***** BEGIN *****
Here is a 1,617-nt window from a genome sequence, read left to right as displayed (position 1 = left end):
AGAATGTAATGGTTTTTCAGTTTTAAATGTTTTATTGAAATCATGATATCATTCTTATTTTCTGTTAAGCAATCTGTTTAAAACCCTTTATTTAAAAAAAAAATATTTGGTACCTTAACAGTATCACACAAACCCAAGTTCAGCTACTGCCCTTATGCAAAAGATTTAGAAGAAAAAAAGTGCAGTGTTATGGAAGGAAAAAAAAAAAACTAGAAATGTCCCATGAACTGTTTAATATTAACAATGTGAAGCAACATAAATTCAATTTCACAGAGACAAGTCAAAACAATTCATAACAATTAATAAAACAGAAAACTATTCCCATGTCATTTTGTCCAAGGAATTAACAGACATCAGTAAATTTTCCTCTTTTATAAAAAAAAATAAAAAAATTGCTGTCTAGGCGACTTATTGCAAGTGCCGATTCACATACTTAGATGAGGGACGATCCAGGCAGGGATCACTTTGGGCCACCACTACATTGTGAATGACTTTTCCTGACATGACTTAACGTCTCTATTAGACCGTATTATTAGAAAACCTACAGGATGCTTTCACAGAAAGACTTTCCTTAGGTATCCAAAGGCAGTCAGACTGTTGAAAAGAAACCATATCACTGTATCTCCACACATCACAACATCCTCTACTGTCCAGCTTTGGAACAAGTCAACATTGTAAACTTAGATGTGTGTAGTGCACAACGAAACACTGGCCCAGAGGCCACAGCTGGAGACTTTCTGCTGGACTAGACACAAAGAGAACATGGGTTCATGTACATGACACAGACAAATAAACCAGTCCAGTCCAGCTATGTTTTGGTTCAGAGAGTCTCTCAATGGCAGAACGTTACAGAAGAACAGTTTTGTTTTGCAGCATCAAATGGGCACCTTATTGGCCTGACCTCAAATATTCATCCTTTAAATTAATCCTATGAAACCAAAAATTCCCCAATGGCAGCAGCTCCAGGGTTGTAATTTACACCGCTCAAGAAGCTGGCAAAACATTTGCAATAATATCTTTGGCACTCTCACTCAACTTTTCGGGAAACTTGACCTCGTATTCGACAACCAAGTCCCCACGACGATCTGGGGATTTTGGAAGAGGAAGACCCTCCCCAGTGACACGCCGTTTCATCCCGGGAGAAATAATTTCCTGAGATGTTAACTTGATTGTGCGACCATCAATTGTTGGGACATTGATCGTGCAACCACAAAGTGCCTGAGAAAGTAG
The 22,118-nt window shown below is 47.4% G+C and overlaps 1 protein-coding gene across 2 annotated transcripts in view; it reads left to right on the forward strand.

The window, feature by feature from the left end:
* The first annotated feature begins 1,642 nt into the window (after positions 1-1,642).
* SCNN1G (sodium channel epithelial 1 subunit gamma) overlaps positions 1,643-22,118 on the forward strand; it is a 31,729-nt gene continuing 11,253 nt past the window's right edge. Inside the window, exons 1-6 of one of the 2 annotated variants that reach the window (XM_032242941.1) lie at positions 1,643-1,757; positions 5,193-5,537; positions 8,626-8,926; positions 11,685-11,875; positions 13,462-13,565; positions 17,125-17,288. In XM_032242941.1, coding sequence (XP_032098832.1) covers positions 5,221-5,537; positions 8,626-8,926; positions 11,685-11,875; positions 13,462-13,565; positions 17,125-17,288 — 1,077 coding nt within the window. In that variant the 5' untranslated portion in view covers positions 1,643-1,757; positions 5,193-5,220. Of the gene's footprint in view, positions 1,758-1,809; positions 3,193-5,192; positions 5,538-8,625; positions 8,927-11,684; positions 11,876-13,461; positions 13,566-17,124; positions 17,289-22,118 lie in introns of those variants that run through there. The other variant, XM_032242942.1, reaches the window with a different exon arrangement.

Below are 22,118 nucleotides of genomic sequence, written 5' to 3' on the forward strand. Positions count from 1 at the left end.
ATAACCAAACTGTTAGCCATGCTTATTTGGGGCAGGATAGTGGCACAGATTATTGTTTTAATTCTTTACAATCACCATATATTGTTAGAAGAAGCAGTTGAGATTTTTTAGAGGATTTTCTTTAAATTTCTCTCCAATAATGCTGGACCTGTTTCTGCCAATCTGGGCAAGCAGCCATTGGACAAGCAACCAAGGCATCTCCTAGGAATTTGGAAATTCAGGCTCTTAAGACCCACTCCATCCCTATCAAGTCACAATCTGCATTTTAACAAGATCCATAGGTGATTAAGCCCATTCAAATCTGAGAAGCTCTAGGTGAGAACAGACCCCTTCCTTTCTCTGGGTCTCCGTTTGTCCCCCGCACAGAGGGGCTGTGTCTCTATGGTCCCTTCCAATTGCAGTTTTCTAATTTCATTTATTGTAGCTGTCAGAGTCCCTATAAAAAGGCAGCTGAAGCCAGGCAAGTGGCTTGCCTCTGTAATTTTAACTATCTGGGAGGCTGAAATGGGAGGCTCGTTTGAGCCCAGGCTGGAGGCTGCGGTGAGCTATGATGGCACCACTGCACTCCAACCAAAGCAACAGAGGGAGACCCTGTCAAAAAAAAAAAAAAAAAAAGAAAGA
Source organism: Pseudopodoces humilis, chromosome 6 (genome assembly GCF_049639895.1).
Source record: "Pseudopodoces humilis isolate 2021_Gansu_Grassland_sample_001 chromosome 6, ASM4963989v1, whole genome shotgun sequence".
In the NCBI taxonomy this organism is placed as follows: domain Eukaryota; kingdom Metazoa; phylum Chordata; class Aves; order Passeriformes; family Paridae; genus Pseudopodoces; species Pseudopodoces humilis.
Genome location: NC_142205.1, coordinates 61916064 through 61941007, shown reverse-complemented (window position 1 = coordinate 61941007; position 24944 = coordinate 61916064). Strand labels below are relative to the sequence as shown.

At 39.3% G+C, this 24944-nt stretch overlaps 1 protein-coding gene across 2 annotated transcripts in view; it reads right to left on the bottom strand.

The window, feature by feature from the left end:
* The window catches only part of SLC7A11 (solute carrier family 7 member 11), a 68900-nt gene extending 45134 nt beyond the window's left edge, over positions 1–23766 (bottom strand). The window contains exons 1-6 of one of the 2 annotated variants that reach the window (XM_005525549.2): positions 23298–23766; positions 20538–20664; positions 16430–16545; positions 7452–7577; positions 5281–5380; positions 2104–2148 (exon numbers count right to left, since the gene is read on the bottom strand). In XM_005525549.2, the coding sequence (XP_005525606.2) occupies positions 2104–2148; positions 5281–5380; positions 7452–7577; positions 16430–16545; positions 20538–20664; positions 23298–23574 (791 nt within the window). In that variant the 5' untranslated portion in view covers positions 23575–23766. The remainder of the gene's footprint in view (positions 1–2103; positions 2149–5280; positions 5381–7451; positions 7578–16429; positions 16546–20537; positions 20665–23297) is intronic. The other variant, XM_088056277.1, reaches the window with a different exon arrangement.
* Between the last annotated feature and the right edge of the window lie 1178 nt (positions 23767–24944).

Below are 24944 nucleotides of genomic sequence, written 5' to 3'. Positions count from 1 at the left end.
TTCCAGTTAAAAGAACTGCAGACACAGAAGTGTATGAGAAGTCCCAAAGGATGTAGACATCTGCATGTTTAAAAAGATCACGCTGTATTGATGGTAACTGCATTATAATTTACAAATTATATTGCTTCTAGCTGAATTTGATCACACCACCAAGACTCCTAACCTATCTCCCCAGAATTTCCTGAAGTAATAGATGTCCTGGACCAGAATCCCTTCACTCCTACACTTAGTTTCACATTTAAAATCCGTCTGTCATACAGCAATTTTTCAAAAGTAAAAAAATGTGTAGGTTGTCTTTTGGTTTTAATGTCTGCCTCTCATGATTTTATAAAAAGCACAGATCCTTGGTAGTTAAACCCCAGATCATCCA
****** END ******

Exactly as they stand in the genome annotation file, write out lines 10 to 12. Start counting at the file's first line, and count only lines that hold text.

Source record: "Pseudopodoces humilis isolate 2021_Gansu_Grassland_sample_001 chromosome 6, ASM4963989v1, whole genome shotgun sequence".
In the NCBI taxonomy this organism is placed as follows: domain Eukaryota; kingdom Metazoa; phylum Chordata; class Aves; order Passeriformes; family Paridae; genus Pseudopodoces; species Pseudopodoces humilis.
Genome location: NC_142205.1, coordinates 61916064 through 61941007, shown reverse-complemented (window position 1 = coordinate 61941007; position 24944 = coordinate 61916064). Strand labels below are relative to the sequence as shown.